Eat less and more often

    summer salad

    Heat tends to stifle the appetite and you should probably follow your body’s lead if you want to stay cool this summer. When we eat food, our body expends energy digesting it, producing metabolic heat in the process. The larger the meal we eat, the more metabolic heat our body creates. For this reason, it is best to sacrifice bigger meals for smaller, more frequent ones - your body temperature will thank you!

    Keep away from alcohol and caffeine

    summer water

    A cold beer and a refreshing glass of white wine are staples of summer, but that doesn’t necessarily mean they are ideal for the hot weather. As you may already be all too aware, alcohol dehydrates the body, which can lead to headaches, dizziness, tiredness and even heat exhaustion, all of which are exacerbated by high temperatures. Caffeine-containing drinks are just as bad for dehydrating the body. While it is unlikely you’ll be putting the kettle on for a cup of coffee with the sun beaming overhead, you may fancy a quick, caffeine-filled coke. You are far better off drinking water instead, which will keep you hydrated and cool.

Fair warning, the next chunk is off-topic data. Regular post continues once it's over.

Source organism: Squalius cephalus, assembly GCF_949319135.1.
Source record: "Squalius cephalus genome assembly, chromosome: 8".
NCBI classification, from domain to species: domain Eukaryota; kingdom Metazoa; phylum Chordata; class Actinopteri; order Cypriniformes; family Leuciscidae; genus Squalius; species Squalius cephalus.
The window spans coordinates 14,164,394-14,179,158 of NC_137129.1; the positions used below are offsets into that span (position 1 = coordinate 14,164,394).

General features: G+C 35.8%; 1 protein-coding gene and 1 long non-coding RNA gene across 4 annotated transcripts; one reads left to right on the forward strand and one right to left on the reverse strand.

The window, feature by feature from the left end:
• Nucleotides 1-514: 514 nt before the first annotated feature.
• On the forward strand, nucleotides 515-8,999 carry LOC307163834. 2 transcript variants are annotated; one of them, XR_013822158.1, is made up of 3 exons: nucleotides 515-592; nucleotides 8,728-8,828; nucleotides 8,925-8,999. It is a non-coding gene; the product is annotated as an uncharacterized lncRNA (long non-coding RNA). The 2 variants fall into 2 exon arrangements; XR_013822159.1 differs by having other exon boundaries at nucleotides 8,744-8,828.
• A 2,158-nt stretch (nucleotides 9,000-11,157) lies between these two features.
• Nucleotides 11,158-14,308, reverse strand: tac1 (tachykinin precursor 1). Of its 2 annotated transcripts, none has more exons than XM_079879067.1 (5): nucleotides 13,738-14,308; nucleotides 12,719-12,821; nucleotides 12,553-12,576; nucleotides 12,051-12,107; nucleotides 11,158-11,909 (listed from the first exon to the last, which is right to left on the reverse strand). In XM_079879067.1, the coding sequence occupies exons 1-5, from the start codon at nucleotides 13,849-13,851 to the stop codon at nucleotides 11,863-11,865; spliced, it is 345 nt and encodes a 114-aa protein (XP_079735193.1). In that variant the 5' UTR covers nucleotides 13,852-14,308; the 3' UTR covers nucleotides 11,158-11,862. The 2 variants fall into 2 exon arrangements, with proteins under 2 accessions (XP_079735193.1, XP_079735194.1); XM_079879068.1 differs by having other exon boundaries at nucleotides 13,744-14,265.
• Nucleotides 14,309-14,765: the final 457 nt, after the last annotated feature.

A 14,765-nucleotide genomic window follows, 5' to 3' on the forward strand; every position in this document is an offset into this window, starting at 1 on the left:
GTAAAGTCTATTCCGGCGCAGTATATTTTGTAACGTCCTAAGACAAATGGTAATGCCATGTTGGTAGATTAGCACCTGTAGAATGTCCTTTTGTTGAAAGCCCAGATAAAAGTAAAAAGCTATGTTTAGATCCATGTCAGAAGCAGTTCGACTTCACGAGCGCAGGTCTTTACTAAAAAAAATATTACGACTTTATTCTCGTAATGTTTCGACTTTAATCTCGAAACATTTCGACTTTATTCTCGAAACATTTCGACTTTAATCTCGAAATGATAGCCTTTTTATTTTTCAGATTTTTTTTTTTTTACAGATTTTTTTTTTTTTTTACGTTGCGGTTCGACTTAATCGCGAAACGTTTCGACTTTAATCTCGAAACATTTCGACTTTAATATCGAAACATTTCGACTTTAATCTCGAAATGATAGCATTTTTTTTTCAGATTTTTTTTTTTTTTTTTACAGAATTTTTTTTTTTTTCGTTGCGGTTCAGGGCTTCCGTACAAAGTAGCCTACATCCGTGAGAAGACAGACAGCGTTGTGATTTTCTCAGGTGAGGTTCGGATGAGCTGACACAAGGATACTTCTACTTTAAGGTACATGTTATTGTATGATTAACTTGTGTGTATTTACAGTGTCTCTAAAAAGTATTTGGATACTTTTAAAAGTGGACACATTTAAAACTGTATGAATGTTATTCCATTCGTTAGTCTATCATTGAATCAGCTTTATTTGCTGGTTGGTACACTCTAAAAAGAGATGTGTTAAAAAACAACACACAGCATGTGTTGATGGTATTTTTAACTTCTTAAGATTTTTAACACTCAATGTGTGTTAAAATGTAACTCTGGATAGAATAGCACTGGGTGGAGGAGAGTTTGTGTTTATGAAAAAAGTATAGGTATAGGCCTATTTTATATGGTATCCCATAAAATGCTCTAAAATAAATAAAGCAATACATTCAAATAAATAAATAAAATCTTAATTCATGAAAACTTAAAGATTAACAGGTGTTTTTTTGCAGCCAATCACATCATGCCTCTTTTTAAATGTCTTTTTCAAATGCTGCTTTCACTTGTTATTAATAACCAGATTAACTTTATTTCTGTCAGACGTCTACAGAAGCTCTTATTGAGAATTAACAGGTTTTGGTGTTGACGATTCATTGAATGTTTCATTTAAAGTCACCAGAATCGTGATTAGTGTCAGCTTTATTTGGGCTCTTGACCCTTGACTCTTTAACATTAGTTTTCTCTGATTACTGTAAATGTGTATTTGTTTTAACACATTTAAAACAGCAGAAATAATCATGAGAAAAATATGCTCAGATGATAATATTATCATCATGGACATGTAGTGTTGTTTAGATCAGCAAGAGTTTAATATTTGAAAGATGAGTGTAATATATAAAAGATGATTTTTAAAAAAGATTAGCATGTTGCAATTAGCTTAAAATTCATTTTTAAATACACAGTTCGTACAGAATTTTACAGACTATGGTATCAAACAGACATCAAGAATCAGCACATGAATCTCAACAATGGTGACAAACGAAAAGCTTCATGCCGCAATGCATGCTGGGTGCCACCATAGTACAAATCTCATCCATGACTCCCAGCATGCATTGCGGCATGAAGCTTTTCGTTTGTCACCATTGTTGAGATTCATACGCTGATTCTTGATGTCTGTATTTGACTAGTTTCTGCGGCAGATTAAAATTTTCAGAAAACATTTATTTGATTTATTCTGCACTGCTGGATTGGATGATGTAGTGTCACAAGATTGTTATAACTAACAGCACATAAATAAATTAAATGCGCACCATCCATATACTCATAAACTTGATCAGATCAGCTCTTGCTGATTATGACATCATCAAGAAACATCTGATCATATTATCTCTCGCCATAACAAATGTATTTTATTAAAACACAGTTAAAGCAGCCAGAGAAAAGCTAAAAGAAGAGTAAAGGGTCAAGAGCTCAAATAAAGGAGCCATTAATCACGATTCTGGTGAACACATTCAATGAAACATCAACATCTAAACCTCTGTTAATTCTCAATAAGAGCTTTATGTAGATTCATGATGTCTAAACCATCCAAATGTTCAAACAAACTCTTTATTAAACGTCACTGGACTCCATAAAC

Hot or cold shower?

    packaged pump systems

    Logically speaking, it seems obvious that taking a cold shower would be perfect for relief from the hot weather. Think again. Taking a cold shower actually causes our core temperature to increase. Because our skin temperature is dramatically reduced under the jets of cold water, the body decreases blood flow and therefore reduces its ability to lose heat. The cool shower will give you an initial feeling of coolness, but within minutes you will have inadvertently made yourself warmer. That is why it is better to stick to a warm, or if you don't think you can tolerate it, a tepid temperature shower. Regardless, you want to be certain that your shower is performing at peak capacity and packaged pump systems are the best way to achieve it.